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In 1938 the mysterious disappearance of a physicist Ettore Majorana stirred the whole Italy. He literally vanished into thin air! Everyone wondered and made various suggestions – murder, suicide, abduction? Then suddenly, eighty years later, the Rome prosecution office announced that they found the scientist’s trace: between 1955 and 1959 lived in Venezuela. So, what has really happened?
Ettore Majorana was born in a Sicilian city of Catania in 1906. Since his very childhood he had showed unique talent in mathematics. He graduated as an engineer and enrolled to a freshly established physics department headed by a famous Italian scientist Enrico Fermi.
While in Rome, Majorana worked in the most prominent team of theoretical physicist known as “Via Panisperna boys”. These “boys” pioneered the nuclear reactions studies, which later served as a basis for creating an atomic bomb.
“Majorana was a man of a strange disposition; he was very shy and unsociable. During his morning tram trip to the institute he would frown deeply, lost in thought. Novel ideas, solutions to complex problems and explanations behind seemingly unexplainable test results often crossed his mind. Then he would rummage his pockets, retrieve a pencil and start writing down the most complex of formulas on a cigarette pack”, — that’s how the young scientist was described by Anna Fermi, the Nobel Prize winner Enrico Fermi’s wife.
“A modest and calm person with outstanding abilities”, — was Ettore Majorana’a characteristic given by the “Via Panisperna boys” fellow-researchers. His scientific career was more than successful. He agreed to assume the position of a theoretical physics professor in the University of Naples after refusing to work in Cambridge and Yale.
On March 25th, 1938 in Naples he embarked a steam boat to Palermo. “I have a sole wish: don’t wear black. If you want to do it so much, do as you will, but mourn me for no longer then three days. Afterwards remember me, if you can, in your hearts and forgive me”, ― he wrote to his family.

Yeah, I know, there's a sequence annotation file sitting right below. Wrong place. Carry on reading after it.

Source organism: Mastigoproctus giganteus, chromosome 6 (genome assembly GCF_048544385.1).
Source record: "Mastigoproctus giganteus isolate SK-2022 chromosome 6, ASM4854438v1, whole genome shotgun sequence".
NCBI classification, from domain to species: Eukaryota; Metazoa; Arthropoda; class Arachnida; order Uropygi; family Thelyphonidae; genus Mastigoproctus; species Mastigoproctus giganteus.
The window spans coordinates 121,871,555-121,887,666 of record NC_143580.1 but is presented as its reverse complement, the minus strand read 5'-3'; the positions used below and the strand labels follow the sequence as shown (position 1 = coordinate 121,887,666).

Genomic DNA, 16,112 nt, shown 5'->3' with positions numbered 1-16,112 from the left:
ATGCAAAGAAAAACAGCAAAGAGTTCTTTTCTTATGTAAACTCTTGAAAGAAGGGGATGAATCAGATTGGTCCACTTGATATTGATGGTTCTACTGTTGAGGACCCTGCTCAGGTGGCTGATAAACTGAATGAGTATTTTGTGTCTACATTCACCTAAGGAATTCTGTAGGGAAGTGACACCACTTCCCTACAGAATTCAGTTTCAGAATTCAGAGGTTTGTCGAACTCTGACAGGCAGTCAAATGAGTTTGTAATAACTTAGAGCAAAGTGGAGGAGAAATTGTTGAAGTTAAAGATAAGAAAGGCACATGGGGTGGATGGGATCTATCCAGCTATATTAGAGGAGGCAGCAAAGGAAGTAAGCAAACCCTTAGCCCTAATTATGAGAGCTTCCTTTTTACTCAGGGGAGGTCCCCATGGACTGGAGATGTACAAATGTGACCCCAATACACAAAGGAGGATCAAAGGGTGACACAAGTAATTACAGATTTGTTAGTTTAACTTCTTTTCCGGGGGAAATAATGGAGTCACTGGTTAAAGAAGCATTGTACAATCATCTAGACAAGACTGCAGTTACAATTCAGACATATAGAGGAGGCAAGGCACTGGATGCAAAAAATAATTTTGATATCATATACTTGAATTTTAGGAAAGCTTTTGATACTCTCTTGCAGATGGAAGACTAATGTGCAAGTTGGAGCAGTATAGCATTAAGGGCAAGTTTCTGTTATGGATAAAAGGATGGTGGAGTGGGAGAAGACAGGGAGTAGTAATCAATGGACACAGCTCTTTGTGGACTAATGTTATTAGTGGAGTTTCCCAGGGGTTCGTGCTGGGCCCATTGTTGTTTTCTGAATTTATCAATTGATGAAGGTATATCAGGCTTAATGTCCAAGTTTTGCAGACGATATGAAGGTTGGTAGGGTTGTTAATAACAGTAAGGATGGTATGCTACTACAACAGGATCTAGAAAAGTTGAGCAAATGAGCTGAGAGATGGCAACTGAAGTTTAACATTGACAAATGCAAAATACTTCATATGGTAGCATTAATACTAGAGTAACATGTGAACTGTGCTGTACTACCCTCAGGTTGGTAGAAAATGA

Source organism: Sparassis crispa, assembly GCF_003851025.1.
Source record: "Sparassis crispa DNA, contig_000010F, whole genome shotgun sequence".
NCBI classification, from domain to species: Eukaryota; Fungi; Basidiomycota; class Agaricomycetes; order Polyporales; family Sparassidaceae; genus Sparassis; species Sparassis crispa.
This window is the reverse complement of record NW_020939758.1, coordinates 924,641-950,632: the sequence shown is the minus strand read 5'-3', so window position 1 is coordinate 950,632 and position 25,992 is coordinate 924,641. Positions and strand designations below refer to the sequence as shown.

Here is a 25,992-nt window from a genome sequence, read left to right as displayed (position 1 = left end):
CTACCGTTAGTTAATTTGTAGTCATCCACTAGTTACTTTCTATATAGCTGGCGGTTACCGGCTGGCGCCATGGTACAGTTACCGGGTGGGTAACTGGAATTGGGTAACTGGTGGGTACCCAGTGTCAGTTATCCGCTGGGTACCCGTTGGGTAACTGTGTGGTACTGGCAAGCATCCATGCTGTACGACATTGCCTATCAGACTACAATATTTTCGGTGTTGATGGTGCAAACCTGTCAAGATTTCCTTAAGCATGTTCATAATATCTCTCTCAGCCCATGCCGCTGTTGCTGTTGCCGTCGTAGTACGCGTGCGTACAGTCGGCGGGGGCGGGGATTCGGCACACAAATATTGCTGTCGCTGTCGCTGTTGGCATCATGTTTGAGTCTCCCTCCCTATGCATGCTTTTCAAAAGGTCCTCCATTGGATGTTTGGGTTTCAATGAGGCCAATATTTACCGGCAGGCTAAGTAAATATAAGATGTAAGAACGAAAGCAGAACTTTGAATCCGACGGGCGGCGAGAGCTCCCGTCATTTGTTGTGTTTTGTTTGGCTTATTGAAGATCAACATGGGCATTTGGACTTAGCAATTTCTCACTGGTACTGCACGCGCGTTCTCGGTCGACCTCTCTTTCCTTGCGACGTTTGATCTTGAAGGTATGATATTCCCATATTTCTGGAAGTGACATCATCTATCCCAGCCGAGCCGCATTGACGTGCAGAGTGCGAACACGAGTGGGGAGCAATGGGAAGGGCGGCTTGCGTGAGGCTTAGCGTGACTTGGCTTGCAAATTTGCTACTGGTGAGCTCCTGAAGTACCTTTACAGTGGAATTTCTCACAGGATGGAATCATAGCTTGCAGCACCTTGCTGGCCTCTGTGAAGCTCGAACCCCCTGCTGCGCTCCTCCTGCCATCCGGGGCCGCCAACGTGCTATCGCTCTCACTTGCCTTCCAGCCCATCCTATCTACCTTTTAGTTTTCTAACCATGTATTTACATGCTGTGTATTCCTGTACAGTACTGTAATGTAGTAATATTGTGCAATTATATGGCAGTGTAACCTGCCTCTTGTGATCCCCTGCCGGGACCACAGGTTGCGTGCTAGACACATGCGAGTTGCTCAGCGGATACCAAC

For many years this letter to his family had been viewed as an evidence of suicide. But then another message followed; for years it had served a principal proof of the murder hypothesis. Next day after his steam boat trip the scientist wrote and sent a letter to his friend. “I hope you received both the telegram and the letter. The sea refused to take me, so I’ returning to the Bologna hotel. I’m going to leave tuition. Don’t take me for a girl from Ibsen’s novels, because the reason is different. I am at your service to explain everything”. No other information was received from Ettore Majorana.
Enrico Fermi persuaded Benito Mussolini to offer a reward of 30,000 lire (an enormous sum at the time) to anyone who would report any useful information about the famous disappeared physicist. No data was reported.
Leonardo Sciascia even wrote “The Disappearance of Majorana” novel, where he assumed that the scientist had voluntarily retired to the Cartesian monastery Serra San Bruno. The other hypothesis claims that Majorana left for Germany to serve under the National-Socialist Party and then took refuge in Argentina after the war. Many people supported the version of suicide committed out of fear induced by new findings in nuclear energetics.
The 1959 Italian newspaper article about the disappeared physicist, photo WEB
A physicist Amaldy commented: “This man, who managed to find excellent answers to natural mysteries, was fruitlessly trying to find a justification for his life…”
And there’s the most recent version ― not a murder or suicide, but a voluntary disappearance. In 2008 a TV show featured a photo of a disappeared physicist accompanied by Francesco Fazani, a mechanic of Italian origin. The shot was taken in 1955 in Venezuela. Lengthy investigations (among others, by a scientific department of the Italian police) have concluded that between 1955 and 1959 the researcher was alive and stayed in Venezuela.
However, it is still a mystery why he was hiding in the South America. What was the further life of one of the greatest scientists in history? The answers to these questions are still unknown, and a story of a disappeared physicist became a source of inspiration for authors and scriptwriters. It has even used as a basis for the opera, which will be for the first time showed across the Northern Italian towns this fall.
2017, Italy. The Gran-Sasso nuclear physics laboratory carries out experiments based on Ettore Majorana’s works, photo © Uffico comunicazione Info
Meanwhile, instead of chasing the scientist’s past, physicists are pursuing “Majorana’s neutrino”. In April, 2017 the Italian nuclear physics laboratory in Gran Sasso carried out experiments designed to prove the existence of “Majorana’s neutrino” particles. These experiments should help throw more light on the problem of matter and antimatter in the Universe. The first results of the research published in scientific journals look very promising.
Giulia Cassoni, Milan, Italy